“Water swirled around the jeep dangerously high as we rode along a narrow road. It had been raining for the last few days and many villages around Rewari were flooding. The cries of the woman in labour interspersed with the loud pattering of the rain on the windshield. It was pitch dark and the jeep could move only as fast as the boys guiding us with lanterns could walk. Luckily, we reached the nursing home in time, and the woman and her child could be saved.”
“But I wasn’t as lucky always. Once, I remember, by the time I arrived, the patient had miscarried and the baby couldn’t be saved. The patient was bleeding heavily and her condition was serious.” We needed to get her to the nursing home immediately. There was no stretcher, no ambulance and all I had for help was my compounder and the lady’s husband. We put her on a durrie and used that as a makeshift stretcher to bring her down the narrow stairs of her first floor house. At that late hour, no means of transport were in sight. No rickshaw, no tonga. The compounder spotted an empty wooden cart and we used that as a trolley and brought her to the nursing home.”
“These are not isolated cases. My early years of serving Rewari are full of such memories. These were late 1950s and early 1960s. Medical services were very basic and barely reached villages. Infrastructure was extremely poor and even towns were not easily reachable. Camels to rickshaws, bullock carts to tongas, I have used them all, countless times to reach my patients in need. Treating patients in the light of a lantern was also not uncommon.”
As I talk to Dr. Tara Saxena, I am astounded at the conditions in which she lived and treated her patients. And I am inspired that she was determined to not only continue serving the people of Rewari in these difficult conditions, but also resolute in improving them. This octogenarian is Rewari’s first lady doctor and was instrumental in developing and establishing good quality health care services in the region. She can also be credited with encouraging the purdah clad women of Haryana and Punjab to come out and assert their equal status.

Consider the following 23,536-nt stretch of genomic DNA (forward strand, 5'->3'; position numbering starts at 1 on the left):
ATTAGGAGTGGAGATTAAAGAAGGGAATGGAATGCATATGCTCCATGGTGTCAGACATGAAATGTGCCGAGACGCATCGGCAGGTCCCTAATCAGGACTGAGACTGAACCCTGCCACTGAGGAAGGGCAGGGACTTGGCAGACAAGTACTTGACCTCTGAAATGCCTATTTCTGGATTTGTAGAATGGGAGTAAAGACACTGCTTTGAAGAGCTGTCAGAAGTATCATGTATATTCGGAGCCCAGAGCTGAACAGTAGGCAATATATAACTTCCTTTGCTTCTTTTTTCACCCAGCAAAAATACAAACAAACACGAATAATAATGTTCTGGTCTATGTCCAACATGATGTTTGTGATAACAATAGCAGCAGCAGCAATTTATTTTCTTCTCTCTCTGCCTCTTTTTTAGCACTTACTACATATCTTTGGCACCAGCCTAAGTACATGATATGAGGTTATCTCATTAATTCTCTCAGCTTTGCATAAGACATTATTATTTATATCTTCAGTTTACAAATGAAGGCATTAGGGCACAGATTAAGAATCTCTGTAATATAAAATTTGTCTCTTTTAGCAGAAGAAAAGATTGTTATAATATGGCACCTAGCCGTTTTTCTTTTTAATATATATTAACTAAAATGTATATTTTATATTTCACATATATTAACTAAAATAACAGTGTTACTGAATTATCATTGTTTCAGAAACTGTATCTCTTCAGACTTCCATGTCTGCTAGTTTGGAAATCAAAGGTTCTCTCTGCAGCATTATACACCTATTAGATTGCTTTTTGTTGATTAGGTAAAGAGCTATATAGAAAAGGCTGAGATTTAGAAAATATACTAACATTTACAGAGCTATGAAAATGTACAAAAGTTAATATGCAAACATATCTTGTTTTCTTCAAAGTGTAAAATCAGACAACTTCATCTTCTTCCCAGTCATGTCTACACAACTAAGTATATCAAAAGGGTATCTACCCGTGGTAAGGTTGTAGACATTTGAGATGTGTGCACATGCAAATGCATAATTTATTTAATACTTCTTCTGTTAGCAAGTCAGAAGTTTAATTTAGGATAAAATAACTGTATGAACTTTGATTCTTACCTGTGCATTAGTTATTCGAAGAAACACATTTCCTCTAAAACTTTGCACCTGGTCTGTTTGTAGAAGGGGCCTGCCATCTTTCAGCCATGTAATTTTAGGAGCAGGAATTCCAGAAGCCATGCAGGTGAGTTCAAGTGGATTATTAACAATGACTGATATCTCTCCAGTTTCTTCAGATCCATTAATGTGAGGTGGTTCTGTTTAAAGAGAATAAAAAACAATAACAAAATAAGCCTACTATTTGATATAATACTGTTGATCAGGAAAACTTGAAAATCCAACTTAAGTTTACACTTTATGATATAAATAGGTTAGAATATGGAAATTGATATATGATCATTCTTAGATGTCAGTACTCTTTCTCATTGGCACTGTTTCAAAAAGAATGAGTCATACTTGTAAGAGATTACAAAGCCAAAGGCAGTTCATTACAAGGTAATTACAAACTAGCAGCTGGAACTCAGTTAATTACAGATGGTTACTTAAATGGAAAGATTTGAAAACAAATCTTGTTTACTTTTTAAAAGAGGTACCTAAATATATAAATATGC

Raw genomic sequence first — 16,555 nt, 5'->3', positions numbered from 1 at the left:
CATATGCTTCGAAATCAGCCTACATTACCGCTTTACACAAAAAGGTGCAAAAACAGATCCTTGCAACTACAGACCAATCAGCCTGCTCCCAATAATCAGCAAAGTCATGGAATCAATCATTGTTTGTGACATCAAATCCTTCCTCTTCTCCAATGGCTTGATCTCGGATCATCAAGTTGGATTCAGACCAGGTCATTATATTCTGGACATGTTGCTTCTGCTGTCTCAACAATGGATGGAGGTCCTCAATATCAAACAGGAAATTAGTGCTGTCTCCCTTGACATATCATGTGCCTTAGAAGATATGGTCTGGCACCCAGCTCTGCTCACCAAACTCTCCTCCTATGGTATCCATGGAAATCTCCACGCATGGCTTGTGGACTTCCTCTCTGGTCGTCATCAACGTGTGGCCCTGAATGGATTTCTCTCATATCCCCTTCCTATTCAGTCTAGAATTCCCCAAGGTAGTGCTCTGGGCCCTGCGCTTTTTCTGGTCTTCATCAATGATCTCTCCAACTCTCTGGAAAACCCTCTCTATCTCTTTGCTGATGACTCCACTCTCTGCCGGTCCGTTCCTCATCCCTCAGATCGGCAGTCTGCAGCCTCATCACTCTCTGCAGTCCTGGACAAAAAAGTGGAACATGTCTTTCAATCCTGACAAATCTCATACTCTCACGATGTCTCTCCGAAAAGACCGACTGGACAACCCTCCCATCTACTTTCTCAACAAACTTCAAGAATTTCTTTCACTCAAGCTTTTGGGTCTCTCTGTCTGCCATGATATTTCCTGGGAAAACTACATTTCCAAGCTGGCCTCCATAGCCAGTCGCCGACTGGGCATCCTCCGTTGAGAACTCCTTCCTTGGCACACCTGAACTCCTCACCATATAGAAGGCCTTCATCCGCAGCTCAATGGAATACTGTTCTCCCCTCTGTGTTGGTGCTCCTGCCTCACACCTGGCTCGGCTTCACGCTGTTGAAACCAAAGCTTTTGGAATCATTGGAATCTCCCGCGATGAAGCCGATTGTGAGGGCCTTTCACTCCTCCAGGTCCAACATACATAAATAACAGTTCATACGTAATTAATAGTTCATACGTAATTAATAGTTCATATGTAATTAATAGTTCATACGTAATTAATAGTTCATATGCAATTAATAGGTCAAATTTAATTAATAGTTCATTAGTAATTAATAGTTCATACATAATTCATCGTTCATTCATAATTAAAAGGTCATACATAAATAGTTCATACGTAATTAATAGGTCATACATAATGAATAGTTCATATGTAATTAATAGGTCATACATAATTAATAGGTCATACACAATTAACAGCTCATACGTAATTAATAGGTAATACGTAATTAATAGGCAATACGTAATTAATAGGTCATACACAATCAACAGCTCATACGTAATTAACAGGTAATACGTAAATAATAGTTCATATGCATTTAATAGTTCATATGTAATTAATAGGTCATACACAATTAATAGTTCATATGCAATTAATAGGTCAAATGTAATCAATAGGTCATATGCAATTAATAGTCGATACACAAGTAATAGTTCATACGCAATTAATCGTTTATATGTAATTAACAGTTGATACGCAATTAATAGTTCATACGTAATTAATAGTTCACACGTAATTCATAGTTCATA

This women’s day, continuing with my series on #inspiringwomen, I decided to share her life with my readers. She belongs to one of the first generations of Indian women who came into their own and fought not only for their own rights but also empowered other women along the way. A woman like this does not only impact future generations of her own family, but those of an entire region and sometimes even a country.
A precocious child
Dr. Tara was born 7th of her 8 siblings and is proud to share her birthday with Swami Vivekananda. She grew up in a family that followed Gandhian values and led a simple life. Family discussions revolved around Gandhi, Nehru and Bhagat Singh on the one hand and science and technology on the other. She loved listening to stories of Newton and Darwin and discussing their theories with elder brother Rajan.